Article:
Referring further to FIG. 2, it is seen that Xc, the point at which beam axis Rc intersects the detector plane, and which may serve as a useful reference in aligning the detector and beam field, may be readily determined from φ and SIDz. More particularly, Xc equals SIDztanφ, where SIDz is the source-to-image distance along the Z-axis, i.e., the distance between the tube 12 and the detector plane 32, which is a known value. Moreover, as stated above, when X-ray beam 30 is angulated, by pivoting tube 12 to a non-zero angle of φ, the beam field projected into the detector plane 32 becomes distorted, and the geometric center thereof is shifted away from Xc. This is illustrated by FIG. 3, wherein the beam field 34 of beam 30, which is projected into detector plane 32 as described above, is shown to be of trapezoidal configuration. Also, FIG. 3 shows beam axis intersection Xc to be offset from the geometric center Cgeom of beam field 34 by an amount δ. As a result, as illustrated by both FIGS. 2 and 3, a portion of beam field 34 is not incident upon detector 20, whereby the image data provided by such beam portion is not received. In order to properly align beam field 34 and detector surface 20 a, so that data is not lost, it becomes necessary to determine the offset value δ.

While FIG. 2 shows beam 30 angulated by pivoting tube 12 with respect to the Z-axis, the beam could alternatively be angulated by pivoting or rotating detector 20. Generally, the invention is applicable for any relative movement between the tube and the detector which causes the beam direction angle φ to become less than +/−90.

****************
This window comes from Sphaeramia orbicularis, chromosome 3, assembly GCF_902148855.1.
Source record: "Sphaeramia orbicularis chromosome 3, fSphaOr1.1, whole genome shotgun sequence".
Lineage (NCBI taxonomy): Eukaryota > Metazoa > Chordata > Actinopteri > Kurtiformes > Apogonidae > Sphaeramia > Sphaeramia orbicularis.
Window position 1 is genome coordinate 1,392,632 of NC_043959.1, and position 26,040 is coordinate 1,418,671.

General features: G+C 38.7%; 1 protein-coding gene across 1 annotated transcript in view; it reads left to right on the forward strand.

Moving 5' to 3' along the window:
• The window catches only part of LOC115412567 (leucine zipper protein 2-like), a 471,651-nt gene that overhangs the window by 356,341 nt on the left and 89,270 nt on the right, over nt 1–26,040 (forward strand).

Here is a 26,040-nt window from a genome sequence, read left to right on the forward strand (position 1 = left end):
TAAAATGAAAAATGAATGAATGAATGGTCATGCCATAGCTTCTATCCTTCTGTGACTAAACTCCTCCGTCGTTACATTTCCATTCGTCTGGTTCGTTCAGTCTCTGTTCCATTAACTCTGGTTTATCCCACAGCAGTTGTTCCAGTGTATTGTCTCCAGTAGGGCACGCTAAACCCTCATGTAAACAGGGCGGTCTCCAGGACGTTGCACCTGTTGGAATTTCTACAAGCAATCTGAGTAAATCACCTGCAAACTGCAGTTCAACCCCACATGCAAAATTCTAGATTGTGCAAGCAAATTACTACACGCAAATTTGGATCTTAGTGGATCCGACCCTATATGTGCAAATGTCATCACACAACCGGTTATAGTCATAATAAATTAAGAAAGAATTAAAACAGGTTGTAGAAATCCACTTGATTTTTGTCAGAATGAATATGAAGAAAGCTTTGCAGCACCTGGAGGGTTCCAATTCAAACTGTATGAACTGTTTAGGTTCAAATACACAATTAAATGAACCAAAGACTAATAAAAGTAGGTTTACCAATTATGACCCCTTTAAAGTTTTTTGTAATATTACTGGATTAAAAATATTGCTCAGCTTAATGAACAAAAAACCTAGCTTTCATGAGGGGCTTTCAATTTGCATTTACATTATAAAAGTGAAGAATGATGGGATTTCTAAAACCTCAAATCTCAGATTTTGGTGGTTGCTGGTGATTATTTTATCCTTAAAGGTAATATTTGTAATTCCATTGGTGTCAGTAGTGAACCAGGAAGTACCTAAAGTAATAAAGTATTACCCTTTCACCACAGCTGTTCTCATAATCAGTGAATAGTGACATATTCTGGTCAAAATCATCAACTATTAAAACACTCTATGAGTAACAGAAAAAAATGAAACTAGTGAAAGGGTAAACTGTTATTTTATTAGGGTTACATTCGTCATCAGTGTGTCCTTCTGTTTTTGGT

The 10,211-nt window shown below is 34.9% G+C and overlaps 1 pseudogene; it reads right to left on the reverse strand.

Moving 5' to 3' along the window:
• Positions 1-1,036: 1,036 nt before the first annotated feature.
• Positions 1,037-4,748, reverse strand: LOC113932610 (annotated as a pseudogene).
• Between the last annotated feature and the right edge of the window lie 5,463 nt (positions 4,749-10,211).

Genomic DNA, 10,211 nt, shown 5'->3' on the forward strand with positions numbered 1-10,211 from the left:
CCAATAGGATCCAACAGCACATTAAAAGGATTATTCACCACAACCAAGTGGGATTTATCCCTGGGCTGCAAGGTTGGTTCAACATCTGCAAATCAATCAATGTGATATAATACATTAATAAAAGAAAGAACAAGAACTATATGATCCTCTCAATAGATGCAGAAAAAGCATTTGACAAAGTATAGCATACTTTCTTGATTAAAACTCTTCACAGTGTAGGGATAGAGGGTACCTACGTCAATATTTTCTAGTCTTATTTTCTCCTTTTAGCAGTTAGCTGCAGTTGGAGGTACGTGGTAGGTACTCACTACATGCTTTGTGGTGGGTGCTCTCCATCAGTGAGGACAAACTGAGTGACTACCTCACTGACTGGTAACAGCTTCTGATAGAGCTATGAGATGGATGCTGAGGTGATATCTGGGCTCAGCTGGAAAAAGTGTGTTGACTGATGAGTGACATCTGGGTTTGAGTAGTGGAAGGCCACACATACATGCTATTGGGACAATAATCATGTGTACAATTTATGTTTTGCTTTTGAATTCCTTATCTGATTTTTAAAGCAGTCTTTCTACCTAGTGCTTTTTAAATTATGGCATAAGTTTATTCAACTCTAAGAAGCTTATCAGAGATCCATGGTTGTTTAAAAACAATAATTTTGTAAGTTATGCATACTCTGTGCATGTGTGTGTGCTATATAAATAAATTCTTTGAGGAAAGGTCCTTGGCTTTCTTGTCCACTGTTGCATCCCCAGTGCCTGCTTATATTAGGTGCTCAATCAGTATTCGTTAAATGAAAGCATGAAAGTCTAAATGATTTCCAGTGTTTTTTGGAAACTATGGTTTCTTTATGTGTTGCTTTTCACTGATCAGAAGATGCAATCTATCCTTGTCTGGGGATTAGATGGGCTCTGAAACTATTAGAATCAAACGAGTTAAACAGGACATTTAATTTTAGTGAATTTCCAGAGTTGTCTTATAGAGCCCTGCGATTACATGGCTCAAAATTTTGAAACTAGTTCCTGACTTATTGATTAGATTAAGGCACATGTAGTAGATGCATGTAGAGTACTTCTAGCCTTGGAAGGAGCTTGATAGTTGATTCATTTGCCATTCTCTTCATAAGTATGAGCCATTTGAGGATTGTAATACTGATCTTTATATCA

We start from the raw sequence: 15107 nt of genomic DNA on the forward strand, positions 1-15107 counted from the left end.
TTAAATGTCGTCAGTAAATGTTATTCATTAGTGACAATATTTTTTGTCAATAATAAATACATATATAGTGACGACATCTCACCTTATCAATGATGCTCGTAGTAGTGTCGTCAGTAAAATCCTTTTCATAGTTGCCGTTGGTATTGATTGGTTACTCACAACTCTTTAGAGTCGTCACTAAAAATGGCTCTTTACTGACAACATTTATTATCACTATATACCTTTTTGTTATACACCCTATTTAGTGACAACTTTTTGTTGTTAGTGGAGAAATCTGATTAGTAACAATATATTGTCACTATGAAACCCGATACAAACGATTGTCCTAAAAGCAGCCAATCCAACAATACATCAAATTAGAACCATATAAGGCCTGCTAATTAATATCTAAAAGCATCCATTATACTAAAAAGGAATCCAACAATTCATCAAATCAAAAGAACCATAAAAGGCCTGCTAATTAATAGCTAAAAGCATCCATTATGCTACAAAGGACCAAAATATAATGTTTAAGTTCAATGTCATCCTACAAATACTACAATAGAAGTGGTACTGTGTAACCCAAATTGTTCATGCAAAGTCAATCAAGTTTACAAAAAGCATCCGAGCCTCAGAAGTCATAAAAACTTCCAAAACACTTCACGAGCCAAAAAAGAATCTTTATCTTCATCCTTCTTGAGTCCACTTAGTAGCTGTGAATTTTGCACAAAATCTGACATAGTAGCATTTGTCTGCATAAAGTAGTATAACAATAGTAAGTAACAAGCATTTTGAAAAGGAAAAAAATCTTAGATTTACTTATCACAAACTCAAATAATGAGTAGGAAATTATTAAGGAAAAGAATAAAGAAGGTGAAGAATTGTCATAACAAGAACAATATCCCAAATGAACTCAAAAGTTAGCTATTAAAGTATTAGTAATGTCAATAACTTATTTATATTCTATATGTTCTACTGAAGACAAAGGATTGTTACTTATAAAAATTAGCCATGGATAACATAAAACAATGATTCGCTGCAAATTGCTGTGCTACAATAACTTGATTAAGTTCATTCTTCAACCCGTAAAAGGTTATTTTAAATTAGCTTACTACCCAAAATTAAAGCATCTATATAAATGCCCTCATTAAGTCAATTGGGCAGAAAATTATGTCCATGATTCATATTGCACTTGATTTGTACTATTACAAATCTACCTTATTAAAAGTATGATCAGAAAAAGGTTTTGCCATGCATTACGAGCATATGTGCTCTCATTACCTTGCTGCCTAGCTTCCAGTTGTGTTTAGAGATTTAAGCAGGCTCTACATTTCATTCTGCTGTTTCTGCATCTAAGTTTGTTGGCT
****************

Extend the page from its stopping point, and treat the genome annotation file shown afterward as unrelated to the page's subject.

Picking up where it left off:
Referring to FIG. 4, there is shown, by way of comparison, the beam field 36 which results when φ is set to 0,so that tube 12 projects an X-ray beam toward the detector plane at an angle of 90. The beam field 36 is of symmetrical rectangular shape, and the geometric center coincides with the point Xc.

Referring further to FIG. 4, there is shown the beam field 38 which results when φ is set to a value such as −45.The beam field 38 is seen to be trapezoidal, in like manner with beam field 34 of FIG. 3, but is distorted in the opposite direction. Also, in beam field 38 the point Xc is offset leftward from the geometric center, along the X-axis, rather than rightward as shown in connection with beam field 34.

In determining the value of offset δ, it is useful to first consider the slopes M1, M2 and Mc, the slopes of rays R1, R2 and Rc, respectively, as shown by FIG. 2. Each of these slopes can be defined in terms of the defined angles φ and δ, as follows:

M center=tan(φ)  Equation (1)

M 1=tan(φ+γ/2)  Equation (2)

M 2=tan(φ−γ/2)  Equation (3)

For the coordinate system described above for the X-Z plane shown in FIG. 2, the equation for a line shown therein has the generalized form xi=Mizi+bi, where (xi, zi) are coordinates of points along the line and Mi is its slope. However, computational complexity can be reduced if imaging system 10 is designed so that the focal spot of tube 12 is coincident with the rotation center of the X-ray tube support device. In this case, the equations pass through the origin of the coordinate system, and the bi terms drop to 0, resulting in the expression xi=Mizi, which is useful for describing beam rays R1, R2 and Rc. Moreover, for zi=SIDz, the known source-to-image distance, respective intersection points X1 and X2 of rays R1 and R2 are given as follows: